The workshop sessions on gender inequality stimulated lively discussion among the men and women participants. Indigenous women of the Northeast generally have greater economic and household decision-making autonomy than other groups of Indian women. Early marriage is less common, divorced women are not ostracized, and neither childlessness nor girl children are cause for harassment. However, gender inequalities exist and are compounded by the widespread poverty endemic among indigenous groups and by the ongoing conflict in the region. The majority of participants felt that the discussions heightened their awareness of various forms of gender inequalities that persist in their communities and societies.

Workshop in MalaysiaWLP's partner in Malaysia, WDC, recently conducted their first leadership training workshop in Kuala Lumpur with thirty participants, using the draft Malay edition of Leading to Choices: A Leadership Training Handbook for Women. After initiating several ice-breaker exercises to help participants get to know one another, facilitators encouraged participants to identify what they believed to be some of the key problems facing Malaysian society. Participants identified violence against women and children, the sex trade, curtailment of civil liberties, religious extremism, and poverty as some of the primary challenges to achieving peace and justice in the country. These issues informed group discussion throughout the workshop, providing the context for the analytical and skills-building sessions in Leading to Choices.

Participants were encouraged to connect the theories of the handbook with their daily lives and experiences, to discuss the changes they envision within their society, and to find ways to bring about positive transformations within their families, communities, and nation. As the workshop progressed participants divided into groups to focus on specific issues. One group of participants chose to focus on government corruption, finding inspiration in handbook sessions that illustrated the strength of coalitions and their ability to achieve goals by working collaboratively. Leading to Choices provided another group of participants with methods for working with journalists to create a campaign with the goal of revising Malaysia's Internal Security Act (ISA). A third group of participants used exercises from the handbook to develop a mock debate with Members of the Islamic Party of Malaysia (PAS) about the issue of creating an Islamic State in Malaysia.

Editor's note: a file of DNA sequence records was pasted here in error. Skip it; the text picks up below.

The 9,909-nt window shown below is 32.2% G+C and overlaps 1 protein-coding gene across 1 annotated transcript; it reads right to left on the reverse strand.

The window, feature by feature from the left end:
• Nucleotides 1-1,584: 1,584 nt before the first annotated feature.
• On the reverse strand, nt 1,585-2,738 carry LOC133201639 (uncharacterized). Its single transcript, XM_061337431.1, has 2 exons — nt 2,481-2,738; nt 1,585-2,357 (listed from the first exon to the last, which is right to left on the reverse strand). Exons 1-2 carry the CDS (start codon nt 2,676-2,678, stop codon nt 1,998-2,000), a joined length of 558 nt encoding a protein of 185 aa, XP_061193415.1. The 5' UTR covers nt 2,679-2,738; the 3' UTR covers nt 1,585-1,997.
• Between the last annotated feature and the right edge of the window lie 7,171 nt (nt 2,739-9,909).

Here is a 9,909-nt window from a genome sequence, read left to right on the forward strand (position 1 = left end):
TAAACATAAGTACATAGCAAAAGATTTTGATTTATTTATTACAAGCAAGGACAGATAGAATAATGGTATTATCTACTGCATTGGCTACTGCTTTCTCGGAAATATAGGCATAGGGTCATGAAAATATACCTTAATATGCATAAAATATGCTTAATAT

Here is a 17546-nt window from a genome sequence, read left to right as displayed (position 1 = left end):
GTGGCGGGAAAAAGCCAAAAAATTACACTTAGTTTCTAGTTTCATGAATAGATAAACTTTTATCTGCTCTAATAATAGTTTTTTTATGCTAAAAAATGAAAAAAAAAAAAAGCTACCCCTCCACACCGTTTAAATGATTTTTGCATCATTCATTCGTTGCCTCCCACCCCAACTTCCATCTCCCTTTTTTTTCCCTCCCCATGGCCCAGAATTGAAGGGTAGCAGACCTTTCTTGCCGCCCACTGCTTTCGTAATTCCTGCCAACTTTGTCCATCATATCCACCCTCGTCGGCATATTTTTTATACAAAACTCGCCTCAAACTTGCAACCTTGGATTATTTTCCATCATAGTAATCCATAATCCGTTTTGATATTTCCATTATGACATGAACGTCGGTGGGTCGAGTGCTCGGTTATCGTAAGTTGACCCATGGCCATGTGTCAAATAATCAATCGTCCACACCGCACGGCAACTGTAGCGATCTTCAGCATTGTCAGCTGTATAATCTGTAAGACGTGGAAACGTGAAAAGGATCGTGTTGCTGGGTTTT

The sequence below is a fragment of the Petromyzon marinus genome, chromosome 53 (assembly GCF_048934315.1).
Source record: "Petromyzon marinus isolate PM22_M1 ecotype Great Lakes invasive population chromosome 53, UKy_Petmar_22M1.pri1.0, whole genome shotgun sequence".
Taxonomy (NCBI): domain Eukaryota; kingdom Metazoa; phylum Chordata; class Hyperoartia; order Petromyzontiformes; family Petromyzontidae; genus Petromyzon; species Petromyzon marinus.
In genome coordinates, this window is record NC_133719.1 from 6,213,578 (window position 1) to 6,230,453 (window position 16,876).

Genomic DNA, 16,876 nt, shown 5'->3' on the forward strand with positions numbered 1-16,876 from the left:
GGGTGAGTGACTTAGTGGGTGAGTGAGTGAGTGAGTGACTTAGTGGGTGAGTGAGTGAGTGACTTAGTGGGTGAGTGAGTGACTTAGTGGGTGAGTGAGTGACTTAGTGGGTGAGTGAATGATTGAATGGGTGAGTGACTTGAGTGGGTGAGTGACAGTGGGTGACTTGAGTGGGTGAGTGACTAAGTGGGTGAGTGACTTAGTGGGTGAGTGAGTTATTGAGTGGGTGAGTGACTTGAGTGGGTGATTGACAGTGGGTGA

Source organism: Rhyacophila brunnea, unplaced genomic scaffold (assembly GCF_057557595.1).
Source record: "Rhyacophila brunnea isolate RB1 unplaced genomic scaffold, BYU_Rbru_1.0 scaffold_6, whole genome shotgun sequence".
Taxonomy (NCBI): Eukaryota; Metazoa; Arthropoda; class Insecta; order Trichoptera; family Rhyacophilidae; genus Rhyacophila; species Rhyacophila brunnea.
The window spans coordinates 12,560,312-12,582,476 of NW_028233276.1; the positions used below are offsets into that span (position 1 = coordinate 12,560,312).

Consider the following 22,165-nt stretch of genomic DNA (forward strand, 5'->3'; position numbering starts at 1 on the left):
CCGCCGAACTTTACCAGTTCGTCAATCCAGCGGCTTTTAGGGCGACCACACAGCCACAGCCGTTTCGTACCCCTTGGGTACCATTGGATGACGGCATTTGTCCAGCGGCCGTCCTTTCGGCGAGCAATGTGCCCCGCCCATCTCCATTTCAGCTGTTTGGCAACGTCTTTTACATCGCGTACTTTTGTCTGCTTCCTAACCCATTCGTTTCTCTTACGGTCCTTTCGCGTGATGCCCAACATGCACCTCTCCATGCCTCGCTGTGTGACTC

Group WorkToward the end of the workshop, participants began integrating what they had learned into a plan of action for a project. Several participants proposed developing a workshop on gender sensitivity that they would conduct in cooperation with local NGOs. Participants who had enjoyed the role playing exercises in the workshop hoped to create a theater troupe that would present skits, short plays, and other activities designed to raise public awareness about women's rights, violence against women, and the sex trade. A number of participants went on to help launch Women Monitoring Election Candidates (WoMEC), a network of women's organizations that is working to bring women's rights to the forefront of political debate and monitoring each candidate's stance on gender equality. The WoMEC network had an active and highly visible role in promoting and raising awareness of women's rights issues during the national elections in March 2004.